Ad

Release

Edit Release
New Submission

Marketplace

5 For Sale from $25.24
Ad
Ad

Statistics

  • Have:

    35
  • Want:

    75
  • Avg Rating:

    4.88 / 5
  • Ratings:

    8
  • Last Sold:

  • Lowest:

    $3.99
  • Median:

    $14.03
  • Highest:

    $59.00

Videos (19)

Edit
Ad

Poison Girl FriendShyness

Label:Columbia – COCY-75490
Format:
CD, Album
Country:Japan
Released:
Genre:Electronic, Pop
Style:J-pop

Tracklist

1Madame De Sade
2Mister Polyglot
3Pure Selfishness
4Multiple Choice
5Daddy My Dear
6Monche
7More I See
8Shyness
9Doomed Love
10The End Of History
11Nobody
Ad

Companies, etc.

Credits

Barcode and Other Identifiers

  • Barcode: 4988001381778
  • Rights Society: JASRAC

Reviews

omission's profile picture
omission
Edited 7 months ago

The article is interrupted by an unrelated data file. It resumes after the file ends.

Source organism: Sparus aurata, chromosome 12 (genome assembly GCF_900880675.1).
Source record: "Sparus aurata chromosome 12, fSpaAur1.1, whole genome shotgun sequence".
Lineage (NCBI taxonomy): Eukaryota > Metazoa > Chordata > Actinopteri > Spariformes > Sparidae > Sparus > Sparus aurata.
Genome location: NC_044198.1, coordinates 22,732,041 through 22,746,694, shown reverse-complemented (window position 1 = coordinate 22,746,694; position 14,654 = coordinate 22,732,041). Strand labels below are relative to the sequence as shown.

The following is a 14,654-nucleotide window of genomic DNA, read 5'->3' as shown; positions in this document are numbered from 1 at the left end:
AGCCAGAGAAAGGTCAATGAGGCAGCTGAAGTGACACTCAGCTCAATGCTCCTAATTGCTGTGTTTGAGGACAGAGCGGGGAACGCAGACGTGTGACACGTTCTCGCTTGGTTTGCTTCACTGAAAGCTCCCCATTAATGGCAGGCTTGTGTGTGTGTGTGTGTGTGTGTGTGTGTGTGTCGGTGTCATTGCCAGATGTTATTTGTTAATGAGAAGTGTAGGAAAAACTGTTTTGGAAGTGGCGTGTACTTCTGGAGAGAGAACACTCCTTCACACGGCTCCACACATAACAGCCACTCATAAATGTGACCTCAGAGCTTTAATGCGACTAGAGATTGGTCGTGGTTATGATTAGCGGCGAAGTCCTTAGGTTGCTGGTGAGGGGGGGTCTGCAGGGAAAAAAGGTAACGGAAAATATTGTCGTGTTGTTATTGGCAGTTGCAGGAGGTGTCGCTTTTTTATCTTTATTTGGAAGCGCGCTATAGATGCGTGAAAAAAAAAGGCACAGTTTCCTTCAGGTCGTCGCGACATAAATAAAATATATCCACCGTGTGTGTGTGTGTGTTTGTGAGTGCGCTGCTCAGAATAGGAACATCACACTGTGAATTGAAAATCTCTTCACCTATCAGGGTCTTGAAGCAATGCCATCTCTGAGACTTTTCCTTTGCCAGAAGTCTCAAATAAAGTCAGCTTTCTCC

This is either Poison Girl Friend's second or third album, depending on whether you count her mini album Poison Girlfriends. Anyway, though it's hard to tell since the credits for this album are sparingly notated, I'm gathering this is really more of a Momus album with most of the vocals done by Noriko. Besides him having a production credit, some of the subject matter is typical of Momus's music; his wont is to to explore perverse or deviant forms of sexuality. A lot of the lyrics are quasi-romantic, kind of a reflection on the ultimate unhealthy relationship (manipulation, coercion, selfishness, etc.) but delivered as if they're love songs and with this bizarrely humorous twist. Two key examples of this are "Mister Polyglot" and "Nobody". The former is, to say the least, suggestive, narrated, over a lively walking bassline, by a man (Simon Fisher Turner) who teaches young girls to seduct older men from a frighteningly young age, and (presumably) his student (Noriko, who seems to struggle to hit the higher notes on this track, funnily enough). The latter, "Nobody", is a Momus song about wanting to be ignored by the person one admires; it's genuinely beautiful for both Noriko's vocals and its instrumental depth — lots of reverb, choral voices, and a theremin-like synth duetting Noriko on the chorus. Comparable atmospheres are "The End of History", a real love song with frantic bleeps and a dance beat, and the trip hop-inspired title track where Momus sings (one of few times on this album) alongside some very nice (sampled) string swells and another (probably not real) upright bass melody.